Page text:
Spotify Founder and CEO Danel Ek at the New York press conference where he announced the opening up of the music streaming service's API to outside developers.
Spotify CEO Daniel Ek announced the launch of a new API (Application Programming Interface) for the Stockholm-based music streaming company during a global press conference today (Nov. 30) in New York.
Spotify already had a non-commercial API, but by bolstering its digital toolbox and set of controls that allows other companies to build services and features atop Spotify's 15-million song music database, the hit service becomes more of a platform. The API is open to any company, but Spotify will approve the apps - which will be free.
The 2.5 million subscriber-platform will now stream curated music from Billboard, Rolling Stone and Pitchfork and other partners (see below), much like defunct San Francisco company imeem once attempted. Ek showed off song lyrics from Tunewiki, and a concert-finding integration from Songkick. Presumably, music which Spotify does not have rights to - like Metallica and others - would not be available for use by such apps.
Spotify's newly announced platform partners.
Ek said the new direction is a response to enormous demand from Spotify users for more features. Potentially thousands of apps could follow. These will make the music service more feature-rich, and ubiquitous. But the apps will reportedly only work on desktop and laptop computers, not mobile devices.
With the Billboard app, fans can hear the top 10 of five charts - Hot 100, Billboard 200, R&B/Hip-Hop, Country and Rock - and then click over to Billboard.com, where they can create a playlist from any of the full charts. This feature, currently in Beta, is scheduled to launch next week.
"There's really only that much that Spotify can do," Ek said. "We really look forward to being surprised by our developers. They're going to deliver new apps on the Spotify platform and they're going to be things here than we can't even imagine today. ... The possibilities are truly endless.
Rolling Stone founder Jann Wenner took the stage Wednesday to extol the virtues of the service, saying the only problem with it was its depth.
"It's almost been too much of good thing," he said. The service's 15 million song database is like, "the history of recorded music staring at your face."
The move will differentiate the service from competing streaming services Rdio, MOG, and Rhapsody - though Rdio also has an API. It also bolsters the companies' offerings in comparison to owned-music streaming services from Apple's iCloud, Amazon's Cloud Player and now Google Music.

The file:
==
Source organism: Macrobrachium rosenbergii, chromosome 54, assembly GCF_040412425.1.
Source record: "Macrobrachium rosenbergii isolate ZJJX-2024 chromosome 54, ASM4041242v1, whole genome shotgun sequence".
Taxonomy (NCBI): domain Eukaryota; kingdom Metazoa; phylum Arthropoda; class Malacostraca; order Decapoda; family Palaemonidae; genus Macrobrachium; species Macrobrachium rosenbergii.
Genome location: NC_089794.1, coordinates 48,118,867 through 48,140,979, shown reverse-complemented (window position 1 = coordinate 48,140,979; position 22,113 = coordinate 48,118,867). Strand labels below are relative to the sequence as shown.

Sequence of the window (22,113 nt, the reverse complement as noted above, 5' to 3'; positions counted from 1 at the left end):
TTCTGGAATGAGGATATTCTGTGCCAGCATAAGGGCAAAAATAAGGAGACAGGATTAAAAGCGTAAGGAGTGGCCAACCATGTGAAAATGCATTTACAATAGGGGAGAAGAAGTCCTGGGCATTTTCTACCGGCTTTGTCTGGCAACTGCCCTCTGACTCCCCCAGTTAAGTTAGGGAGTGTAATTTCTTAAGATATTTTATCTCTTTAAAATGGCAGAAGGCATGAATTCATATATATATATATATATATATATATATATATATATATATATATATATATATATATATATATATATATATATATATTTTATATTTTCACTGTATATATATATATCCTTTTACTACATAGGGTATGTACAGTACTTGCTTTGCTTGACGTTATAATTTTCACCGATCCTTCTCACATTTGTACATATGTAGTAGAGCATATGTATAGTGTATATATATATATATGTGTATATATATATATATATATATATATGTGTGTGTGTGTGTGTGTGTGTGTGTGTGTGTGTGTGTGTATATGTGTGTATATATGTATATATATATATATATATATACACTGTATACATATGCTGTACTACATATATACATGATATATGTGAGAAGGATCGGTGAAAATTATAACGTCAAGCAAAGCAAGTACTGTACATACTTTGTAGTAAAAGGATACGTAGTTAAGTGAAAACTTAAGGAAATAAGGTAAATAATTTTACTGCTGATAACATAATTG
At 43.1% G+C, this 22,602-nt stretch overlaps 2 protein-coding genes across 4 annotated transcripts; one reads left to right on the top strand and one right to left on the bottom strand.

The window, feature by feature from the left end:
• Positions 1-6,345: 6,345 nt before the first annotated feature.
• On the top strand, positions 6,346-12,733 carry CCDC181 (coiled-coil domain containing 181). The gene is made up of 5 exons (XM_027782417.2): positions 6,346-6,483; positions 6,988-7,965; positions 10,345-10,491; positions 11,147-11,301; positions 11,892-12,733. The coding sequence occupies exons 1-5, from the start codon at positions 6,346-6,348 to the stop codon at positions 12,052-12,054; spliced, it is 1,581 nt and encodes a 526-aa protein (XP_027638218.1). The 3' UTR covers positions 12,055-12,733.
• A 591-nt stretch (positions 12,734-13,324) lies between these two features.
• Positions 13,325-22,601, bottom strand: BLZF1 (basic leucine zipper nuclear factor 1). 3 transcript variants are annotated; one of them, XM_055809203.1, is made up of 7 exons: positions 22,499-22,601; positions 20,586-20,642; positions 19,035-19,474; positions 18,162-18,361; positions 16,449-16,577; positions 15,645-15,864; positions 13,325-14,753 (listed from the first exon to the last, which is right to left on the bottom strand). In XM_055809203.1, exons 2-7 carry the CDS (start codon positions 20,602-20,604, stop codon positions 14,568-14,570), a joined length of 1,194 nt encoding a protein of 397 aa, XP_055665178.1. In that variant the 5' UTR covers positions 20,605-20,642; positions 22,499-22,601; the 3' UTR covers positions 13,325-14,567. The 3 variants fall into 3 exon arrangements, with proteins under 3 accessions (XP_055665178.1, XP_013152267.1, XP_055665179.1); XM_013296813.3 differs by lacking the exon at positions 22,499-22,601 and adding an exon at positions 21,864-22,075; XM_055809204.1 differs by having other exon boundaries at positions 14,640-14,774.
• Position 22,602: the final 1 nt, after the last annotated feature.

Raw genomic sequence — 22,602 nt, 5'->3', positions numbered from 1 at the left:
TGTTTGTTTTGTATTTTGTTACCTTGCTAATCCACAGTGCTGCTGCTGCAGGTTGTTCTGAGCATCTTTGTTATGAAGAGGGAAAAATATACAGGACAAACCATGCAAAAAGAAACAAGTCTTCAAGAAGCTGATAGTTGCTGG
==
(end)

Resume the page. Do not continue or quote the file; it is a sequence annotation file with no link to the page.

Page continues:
In September, Spotify allied with Facebook, requiring a Facebook login for the service and sending Spotify user activity to the user's Facebook ticker. It has gained 500,000 new subscribers since then.
This week, Virgin Media in the UK debuted a TiVo-integrated Spotify solution. Speaker maker Sonos also announced tighter Spotify integration on its Sonos controller for iOS and Android smartphones and tablets.
Whether true or not, fears of CD sales cannibalization, as well as the perception that streaming services' payouts to artists are meager have become a headwind for the surging company. Spotify faces something of a minor rebellion among the rights holders behind its catalog. UK-based indie distributor ST Holdings representing about 200 labels pulled its catalog in November, citing streaming's alleged cannibalization of higher-margin physical media sales. Catalog gaps are troubling for users who were sold on the depth of Spotify's content.
Ek said Wednesday that Spotify has paid out more than $150 million to artists and labels, and is the number two digital revenue source behind iTunes in Europe.
Launched in October 2008, Spotify spent 18 months getting their first 500,000 subscribers. Available in 12 countries and now in the U.S., Spotify added one million subscribers between March of this year and November.
After the announcement, Spotify held a brief a Q&A with David Goodman, President of CBS Interactive Music Group, Larry Goldberg, CEO of Tunewiki, Ian Hogarth, Founder and CEO of Songkick, and Bill Crandal, Head of Digital Content at Rolling Stone.
By pairing music listens with show dates, Hogarth said Spotify is in a position to help the music industry's live show sector, as well.
"We want to move people from going to no concerts to going to loads of concerts," he said.